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Springfielders Head To DC For 'Women's March On Washington'

Meg Evans Lazare, Debbie Bandy & Keri Tate
Rachel Otwell
NPR Illinois | 91.9 UIS
(L-R) Meg Evans Lazare, Debbie Bandy & Keri Tate
Credit womensmarch.com
poster for the event

The result of the presidential election has caused many people to get more involved politically. On January 21st, the day after president-elect Donald Trump is to be officially sworn in as commander-in-chief, thousands of activists are expected to gather in Washington DC for what's being called the "Women's March on Washington."  

Across the country other rallies will be held in capital cities, like Springfield. We spoke with three local women: Meg Evans Lazare, Debbie Bandy & Keri Tate, who will be heading to DC for the protest there. They talk about why they feel a need to get involved, and what they hope the effort could mean for the future of progressive causes:
The march is bringing together activists, and those who have historically been less outspoken, like Debbie Bandy of Springfield. She is related to central Illinois Republican congressman Rodney Davis. "Yes I am his sister. I love him dearly. He is my baby brother, but we do have different political beliefs in some areas. In others, we have similar political beliefs. I can't let that get in the way of me doing what I think needs to be done to preserve and protect our precious democracy," says Bandy.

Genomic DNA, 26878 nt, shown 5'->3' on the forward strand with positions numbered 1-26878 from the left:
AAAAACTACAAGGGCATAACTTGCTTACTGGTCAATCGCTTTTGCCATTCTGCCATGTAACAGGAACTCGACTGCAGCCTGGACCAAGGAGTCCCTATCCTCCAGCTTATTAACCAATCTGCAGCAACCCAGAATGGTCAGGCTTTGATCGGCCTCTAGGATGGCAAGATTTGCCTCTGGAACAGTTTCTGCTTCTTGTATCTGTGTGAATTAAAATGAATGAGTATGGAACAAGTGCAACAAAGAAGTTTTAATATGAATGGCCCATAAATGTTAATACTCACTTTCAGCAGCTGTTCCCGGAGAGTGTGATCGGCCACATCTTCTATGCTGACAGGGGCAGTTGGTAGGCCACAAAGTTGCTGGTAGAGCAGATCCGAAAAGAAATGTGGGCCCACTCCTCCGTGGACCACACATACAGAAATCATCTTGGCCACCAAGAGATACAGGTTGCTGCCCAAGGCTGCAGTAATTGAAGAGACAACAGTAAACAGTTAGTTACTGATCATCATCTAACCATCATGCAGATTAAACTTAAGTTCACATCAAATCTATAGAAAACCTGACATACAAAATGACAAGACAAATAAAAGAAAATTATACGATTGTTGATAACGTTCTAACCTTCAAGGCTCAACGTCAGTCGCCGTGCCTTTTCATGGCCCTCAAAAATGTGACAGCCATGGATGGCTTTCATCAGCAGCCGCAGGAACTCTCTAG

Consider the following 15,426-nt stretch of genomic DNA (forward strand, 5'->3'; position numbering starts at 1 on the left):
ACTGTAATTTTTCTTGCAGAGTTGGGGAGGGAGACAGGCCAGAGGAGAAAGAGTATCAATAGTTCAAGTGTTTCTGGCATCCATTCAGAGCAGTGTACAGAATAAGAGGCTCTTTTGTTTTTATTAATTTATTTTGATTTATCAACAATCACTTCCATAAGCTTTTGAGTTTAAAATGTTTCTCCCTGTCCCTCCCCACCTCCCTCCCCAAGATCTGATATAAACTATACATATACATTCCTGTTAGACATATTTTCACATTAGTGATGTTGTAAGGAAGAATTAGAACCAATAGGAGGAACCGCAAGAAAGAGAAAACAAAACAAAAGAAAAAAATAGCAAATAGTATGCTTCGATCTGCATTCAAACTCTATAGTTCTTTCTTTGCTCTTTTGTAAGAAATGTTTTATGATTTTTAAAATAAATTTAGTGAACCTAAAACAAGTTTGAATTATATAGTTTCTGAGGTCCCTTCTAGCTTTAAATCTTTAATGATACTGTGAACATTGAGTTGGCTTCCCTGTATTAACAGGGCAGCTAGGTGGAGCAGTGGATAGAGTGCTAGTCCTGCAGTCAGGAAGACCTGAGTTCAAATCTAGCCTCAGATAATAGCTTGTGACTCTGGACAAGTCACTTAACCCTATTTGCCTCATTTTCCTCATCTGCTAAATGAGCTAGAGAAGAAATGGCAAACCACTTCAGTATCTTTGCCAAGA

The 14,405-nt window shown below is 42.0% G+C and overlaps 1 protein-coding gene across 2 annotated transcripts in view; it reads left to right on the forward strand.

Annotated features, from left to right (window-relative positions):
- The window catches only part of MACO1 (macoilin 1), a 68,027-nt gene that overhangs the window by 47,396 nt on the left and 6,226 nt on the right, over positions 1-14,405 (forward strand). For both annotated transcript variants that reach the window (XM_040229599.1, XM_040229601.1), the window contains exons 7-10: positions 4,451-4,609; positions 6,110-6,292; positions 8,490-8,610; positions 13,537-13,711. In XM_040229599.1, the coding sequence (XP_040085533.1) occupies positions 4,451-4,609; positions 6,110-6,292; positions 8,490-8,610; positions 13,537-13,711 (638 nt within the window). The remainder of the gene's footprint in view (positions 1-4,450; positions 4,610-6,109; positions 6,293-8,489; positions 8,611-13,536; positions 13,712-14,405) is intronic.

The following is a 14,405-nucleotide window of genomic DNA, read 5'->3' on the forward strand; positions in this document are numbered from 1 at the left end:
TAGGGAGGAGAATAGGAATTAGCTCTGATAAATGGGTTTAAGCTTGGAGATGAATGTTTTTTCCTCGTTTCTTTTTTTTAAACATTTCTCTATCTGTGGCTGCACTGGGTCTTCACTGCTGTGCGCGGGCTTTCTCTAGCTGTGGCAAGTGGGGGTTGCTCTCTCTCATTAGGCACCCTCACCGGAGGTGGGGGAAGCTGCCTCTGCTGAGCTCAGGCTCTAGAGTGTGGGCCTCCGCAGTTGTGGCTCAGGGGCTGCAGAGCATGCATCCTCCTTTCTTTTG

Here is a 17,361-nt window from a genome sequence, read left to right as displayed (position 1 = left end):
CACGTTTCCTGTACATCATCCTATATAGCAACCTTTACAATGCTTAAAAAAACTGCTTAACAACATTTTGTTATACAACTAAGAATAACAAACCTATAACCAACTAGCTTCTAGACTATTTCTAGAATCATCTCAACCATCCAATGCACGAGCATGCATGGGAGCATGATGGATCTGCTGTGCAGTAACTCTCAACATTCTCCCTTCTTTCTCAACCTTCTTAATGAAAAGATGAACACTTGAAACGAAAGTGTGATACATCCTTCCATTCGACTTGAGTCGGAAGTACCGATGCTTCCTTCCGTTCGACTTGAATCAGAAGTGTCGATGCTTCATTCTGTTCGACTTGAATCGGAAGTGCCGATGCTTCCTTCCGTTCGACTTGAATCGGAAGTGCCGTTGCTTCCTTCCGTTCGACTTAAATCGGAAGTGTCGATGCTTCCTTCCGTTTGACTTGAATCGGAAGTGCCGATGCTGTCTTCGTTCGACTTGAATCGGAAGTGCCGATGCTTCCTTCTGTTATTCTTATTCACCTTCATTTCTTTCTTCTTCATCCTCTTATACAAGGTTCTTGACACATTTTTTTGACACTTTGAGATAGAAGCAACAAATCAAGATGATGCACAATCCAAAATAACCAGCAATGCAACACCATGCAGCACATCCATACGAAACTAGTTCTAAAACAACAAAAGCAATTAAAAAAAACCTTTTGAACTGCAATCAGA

Keri Tate, a pre-school teacher, says she'll have a message for Donald Trump and Republicans controlling congress. "I feel like it's my chance to stand up and say, very visibly: you may not on day one proceed with this agenda. We're here. From the very first day we're going to be watching every single choice. And we will have something to say about it."


Rachel Otwell of the Illinois Times is a former NPR Illinois reporter.
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